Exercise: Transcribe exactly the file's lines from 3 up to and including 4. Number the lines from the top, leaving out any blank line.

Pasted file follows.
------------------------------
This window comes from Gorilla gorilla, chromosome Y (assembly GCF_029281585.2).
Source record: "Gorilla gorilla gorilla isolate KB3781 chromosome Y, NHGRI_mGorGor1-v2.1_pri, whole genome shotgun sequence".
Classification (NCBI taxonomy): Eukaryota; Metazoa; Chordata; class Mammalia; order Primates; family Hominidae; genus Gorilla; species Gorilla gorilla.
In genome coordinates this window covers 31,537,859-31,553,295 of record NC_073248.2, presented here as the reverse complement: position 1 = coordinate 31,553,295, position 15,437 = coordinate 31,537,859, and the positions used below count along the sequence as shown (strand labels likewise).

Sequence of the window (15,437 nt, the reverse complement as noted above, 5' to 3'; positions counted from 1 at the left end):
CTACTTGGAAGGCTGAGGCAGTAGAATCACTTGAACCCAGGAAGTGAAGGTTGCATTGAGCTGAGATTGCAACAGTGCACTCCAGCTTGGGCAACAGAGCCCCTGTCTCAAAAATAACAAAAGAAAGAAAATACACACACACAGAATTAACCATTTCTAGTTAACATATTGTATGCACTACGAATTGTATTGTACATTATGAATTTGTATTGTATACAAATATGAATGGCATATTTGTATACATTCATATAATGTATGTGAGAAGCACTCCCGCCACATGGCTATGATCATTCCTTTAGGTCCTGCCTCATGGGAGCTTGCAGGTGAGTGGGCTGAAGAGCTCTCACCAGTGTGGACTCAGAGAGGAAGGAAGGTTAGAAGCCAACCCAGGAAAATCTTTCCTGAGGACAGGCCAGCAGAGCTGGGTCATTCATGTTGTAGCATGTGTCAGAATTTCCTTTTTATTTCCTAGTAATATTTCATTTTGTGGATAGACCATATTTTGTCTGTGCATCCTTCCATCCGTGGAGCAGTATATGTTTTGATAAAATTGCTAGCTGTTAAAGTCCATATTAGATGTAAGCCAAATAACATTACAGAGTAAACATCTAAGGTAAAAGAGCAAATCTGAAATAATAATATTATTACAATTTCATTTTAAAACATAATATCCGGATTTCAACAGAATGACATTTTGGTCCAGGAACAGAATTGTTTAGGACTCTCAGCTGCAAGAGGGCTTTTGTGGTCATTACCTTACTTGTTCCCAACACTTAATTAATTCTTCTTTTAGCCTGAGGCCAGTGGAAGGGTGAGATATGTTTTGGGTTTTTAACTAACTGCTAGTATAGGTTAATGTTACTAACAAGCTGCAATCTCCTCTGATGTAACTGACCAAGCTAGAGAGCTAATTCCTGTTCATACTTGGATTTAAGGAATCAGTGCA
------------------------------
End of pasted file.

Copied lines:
Classification (NCBI taxonomy): Eukaryota; Metazoa; Chordata; class Mammalia; order Primates; family Hominidae; genus Gorilla; species Gorilla gorilla.
In genome coordinates this window covers 31,537,859-31,553,295 of record NC_073248.2, presented here as the reverse complement: position 1 = coordinate 31,553,295, position 15,437 = coordinate 31,537,859, and the positions used below count along the sequence as shown (strand labels likewise).